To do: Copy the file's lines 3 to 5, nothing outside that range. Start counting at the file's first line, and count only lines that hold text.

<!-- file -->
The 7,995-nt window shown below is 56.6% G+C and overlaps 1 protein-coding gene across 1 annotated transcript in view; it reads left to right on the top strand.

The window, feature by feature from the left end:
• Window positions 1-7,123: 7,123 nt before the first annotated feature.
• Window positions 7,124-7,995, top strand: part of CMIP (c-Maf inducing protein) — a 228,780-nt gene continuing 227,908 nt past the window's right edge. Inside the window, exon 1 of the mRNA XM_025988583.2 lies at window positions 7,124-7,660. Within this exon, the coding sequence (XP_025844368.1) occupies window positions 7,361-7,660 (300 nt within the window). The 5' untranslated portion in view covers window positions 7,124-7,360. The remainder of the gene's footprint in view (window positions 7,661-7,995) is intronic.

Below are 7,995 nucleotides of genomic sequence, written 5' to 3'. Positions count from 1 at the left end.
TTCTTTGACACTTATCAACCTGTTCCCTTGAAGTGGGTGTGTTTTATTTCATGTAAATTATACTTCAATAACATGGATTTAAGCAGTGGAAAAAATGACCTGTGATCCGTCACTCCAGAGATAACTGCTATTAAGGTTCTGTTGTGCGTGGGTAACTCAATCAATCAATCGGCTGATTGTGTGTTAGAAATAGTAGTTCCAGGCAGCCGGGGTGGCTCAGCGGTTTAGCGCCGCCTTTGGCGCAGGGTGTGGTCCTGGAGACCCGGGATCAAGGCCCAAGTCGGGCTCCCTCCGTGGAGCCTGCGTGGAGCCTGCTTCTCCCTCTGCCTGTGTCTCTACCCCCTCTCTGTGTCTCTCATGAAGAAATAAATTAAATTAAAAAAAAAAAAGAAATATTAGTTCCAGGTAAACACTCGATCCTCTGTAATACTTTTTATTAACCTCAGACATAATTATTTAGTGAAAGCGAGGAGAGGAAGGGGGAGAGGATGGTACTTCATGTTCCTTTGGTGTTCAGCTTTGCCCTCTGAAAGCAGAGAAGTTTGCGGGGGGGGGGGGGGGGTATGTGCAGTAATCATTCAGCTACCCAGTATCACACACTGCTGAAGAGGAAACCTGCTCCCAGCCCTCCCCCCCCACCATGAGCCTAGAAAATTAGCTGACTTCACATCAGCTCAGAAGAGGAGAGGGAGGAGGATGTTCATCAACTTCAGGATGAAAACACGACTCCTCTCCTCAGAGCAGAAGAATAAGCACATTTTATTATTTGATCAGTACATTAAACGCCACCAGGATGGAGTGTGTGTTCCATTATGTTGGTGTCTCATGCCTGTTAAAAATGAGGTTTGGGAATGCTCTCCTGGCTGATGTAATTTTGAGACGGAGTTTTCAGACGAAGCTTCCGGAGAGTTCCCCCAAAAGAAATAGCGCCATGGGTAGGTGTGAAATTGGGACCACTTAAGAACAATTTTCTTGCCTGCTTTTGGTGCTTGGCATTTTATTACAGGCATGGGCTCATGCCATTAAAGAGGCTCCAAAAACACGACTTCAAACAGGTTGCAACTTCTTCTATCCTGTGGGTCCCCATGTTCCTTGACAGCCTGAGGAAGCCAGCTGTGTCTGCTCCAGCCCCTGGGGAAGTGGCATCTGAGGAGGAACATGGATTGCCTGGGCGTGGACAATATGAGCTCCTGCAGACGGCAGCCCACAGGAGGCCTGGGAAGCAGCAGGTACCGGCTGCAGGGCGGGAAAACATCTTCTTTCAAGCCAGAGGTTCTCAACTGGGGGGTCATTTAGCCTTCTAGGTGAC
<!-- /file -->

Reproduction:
• Window positions 1-7,123: 7,123 nt before the first annotated feature.
• Window positions 7,124-7,995, top strand: part of CMIP (c-Maf inducing protein) — a 228,780-nt gene continuing 227,908 nt past the window's right edge. Inside the window, exon 1 of the mRNA XM_025988583.2 lies at window positions 7,124-7,660. Within this exon, the coding sequence (XP_025844368.1) occupies window positions 7,361-7,660 (300 nt within the window). The 5' untranslated portion in view covers window positions 7,124-7,360. The remainder of the gene's footprint in view (window positions 7,661-7,995) is intronic.

Below are 7,995 nucleotides of genomic sequence, written 5' to 3'. Positions count from 1 at the left end.